“I feel like a lot of times these review boards are just being passed, but no patient voice has been heard because it’s so complex,” Lewis said. “We need to start having more people in there. Showing my face around to a lot of these legislative conferences … this is something that I want to push myself toward.”
Also on the public policy side of things, Lewis is volunteering for We Work For Health, a coalition of biotech, nonprofit, and academic representatives that seeks to inform elected leaders and the public about job creation and the development of new treatments in the pharmaceutical industry.
In that role, Lewis is currently connecting with Georgia senators so that the state allocates more money toward rare disease programs. He’s also pushing members of the U.S. Congress representing Georgia to pass the Elijah E. Cummings Lower Drug Costs Now Act, which would lower the cost of prescriptions.
RedMoon Project also is working on an annual physicians conference that updates the Black SCD community on treatments and helps doctors understand the disease at a deeper level, Lewis said.
Beyond restoring and developing care for the SCD community in Georgia, Lewis was part of Bluebird Bio’s Be The Spark initiative, which allows anyone with or affected by SCD to sign up to be a “spark,” and amplify their own personal story so that the public and biotech company can better understand the patient perspective. The company flew Lewis to California to ask him about his experience living with SCD for a video promoting the project.
“Spark for change on sickle cell disease is really a big question: Are you that person who has sickle cell but you just believe that you can do anything you want? There’s nothing that stops you,’” Lewis said. “Those are the types of things that we kind of want to push out there in society.”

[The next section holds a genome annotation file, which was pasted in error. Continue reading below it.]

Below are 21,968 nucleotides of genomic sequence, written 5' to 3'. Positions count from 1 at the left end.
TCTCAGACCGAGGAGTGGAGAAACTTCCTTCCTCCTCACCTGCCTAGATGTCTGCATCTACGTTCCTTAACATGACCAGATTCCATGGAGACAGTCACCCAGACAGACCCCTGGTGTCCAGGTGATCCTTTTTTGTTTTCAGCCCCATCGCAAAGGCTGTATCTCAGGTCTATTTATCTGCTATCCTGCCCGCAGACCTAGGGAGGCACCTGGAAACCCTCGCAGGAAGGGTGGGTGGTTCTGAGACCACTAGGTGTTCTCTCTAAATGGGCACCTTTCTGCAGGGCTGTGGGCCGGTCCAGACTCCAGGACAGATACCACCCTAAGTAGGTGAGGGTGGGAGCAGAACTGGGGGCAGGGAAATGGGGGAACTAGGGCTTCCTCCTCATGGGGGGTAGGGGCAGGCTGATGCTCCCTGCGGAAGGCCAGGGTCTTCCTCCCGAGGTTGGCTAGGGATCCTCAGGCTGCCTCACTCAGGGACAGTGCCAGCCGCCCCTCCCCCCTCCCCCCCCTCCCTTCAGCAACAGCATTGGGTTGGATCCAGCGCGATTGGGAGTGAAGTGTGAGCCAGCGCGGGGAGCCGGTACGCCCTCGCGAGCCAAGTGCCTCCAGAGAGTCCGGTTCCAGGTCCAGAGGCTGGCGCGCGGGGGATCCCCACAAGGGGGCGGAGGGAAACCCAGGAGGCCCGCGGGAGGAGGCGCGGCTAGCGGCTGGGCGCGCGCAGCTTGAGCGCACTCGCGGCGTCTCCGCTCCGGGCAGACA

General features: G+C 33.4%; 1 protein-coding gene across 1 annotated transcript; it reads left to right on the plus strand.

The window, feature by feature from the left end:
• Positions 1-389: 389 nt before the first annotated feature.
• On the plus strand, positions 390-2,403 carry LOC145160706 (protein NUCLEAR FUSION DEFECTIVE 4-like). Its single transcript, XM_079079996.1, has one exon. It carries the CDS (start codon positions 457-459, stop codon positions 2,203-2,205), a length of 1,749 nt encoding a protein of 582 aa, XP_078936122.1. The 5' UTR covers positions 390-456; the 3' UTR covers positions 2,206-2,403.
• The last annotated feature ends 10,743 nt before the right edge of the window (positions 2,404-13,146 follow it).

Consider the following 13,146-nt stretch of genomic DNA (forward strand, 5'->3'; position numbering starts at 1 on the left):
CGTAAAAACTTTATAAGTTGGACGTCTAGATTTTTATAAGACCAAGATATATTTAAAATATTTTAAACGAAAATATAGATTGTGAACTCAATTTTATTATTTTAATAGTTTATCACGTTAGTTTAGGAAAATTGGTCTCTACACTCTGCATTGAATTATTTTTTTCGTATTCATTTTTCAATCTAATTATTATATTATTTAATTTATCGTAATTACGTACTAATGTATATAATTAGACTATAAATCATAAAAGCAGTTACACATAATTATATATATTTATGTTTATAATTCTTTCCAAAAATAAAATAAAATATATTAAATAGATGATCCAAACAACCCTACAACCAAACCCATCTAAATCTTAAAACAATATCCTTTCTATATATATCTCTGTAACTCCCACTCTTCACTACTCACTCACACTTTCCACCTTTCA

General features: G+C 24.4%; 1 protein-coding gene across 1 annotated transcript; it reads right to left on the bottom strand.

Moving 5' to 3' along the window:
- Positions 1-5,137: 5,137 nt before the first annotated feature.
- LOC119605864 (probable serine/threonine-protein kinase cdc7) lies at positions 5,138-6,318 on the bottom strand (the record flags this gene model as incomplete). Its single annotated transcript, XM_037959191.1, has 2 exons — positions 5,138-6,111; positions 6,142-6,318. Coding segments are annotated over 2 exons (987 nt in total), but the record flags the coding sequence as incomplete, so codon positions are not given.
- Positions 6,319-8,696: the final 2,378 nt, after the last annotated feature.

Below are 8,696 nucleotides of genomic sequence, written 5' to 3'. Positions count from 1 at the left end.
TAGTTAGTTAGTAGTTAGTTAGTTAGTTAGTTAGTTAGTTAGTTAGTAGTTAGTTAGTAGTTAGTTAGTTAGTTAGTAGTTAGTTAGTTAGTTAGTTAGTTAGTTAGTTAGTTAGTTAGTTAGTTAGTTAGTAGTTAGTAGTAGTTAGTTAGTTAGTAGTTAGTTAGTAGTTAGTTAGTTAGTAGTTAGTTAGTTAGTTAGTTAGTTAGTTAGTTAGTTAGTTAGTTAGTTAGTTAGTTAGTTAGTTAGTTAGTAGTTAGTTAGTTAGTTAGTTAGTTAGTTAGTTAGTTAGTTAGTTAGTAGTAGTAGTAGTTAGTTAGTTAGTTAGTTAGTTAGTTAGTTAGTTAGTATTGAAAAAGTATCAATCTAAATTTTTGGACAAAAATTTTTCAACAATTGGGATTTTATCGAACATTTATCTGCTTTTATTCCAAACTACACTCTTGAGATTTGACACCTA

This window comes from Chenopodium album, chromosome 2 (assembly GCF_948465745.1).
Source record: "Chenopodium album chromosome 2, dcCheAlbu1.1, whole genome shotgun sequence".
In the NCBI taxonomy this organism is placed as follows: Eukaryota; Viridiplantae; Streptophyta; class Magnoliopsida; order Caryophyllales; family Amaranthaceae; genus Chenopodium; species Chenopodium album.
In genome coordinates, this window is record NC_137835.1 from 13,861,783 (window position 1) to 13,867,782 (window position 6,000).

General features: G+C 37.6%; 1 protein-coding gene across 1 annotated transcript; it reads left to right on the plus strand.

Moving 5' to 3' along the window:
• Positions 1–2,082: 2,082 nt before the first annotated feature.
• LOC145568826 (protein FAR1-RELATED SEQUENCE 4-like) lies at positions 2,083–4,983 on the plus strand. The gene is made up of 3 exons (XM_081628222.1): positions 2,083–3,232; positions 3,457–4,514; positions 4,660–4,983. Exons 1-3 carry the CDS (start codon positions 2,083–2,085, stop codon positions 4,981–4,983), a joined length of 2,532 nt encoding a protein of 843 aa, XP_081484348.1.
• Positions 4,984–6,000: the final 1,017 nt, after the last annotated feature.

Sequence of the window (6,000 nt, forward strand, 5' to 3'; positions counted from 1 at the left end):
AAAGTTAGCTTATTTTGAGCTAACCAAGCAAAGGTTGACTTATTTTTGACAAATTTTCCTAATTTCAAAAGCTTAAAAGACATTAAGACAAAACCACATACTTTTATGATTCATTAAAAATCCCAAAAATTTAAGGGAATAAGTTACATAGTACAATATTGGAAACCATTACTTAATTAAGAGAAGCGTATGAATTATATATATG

RedMoon Project also is engaging and networking with other nonprofits in Georgia and the broader Black community to collaborate on improving quality of life. That includes Lewis representing his nonprofit at a patient advocacy summit hosted by Georgia Bio, a membership-based organization promoting the interests of the state’s life sciences industry, and pushing legislation through RX in Reach, a coalition that seeks to end the financial barriers to securing medication and treatment in Georgia.
Lewis is engaging on the hyper-local level in his own Clayton County, where 72.8% of the population is Black. The county is part of the Atlanta metropolitan area and home to the international airport. Lewis is trying to get the word out at local community park events and hospitals about the RedMoon Project and his mission to improve health among young African Americans with SCD.
“Getting those libraries, those schools, the universities, hospitals, any recreation event or center, we have to push out sickle cell, whether it is just an emblem or logo of RedMoon Project, and it could just have a QR code,” Lewis said. “Something so small, and that minor can really make a big change.”
He’s hoping to prevent an experience he had at a local hospital where a doctor did not treat his SCD crisis because he did not believe Lewis had the disease.
Lewis’s public policy advocacy work, running a nonprofit, working full time, and managing his SCD are all inspired by a future where a cure could be available for all people. Most treatments available address symptoms associated with SCD, such as pain crises, but not the underlying cause.
“I always tell myself, at least I try. If I have to die and I still don’t get a universal cure, I want to make sure I go in and make that happen for other sickle cell patients,” he said.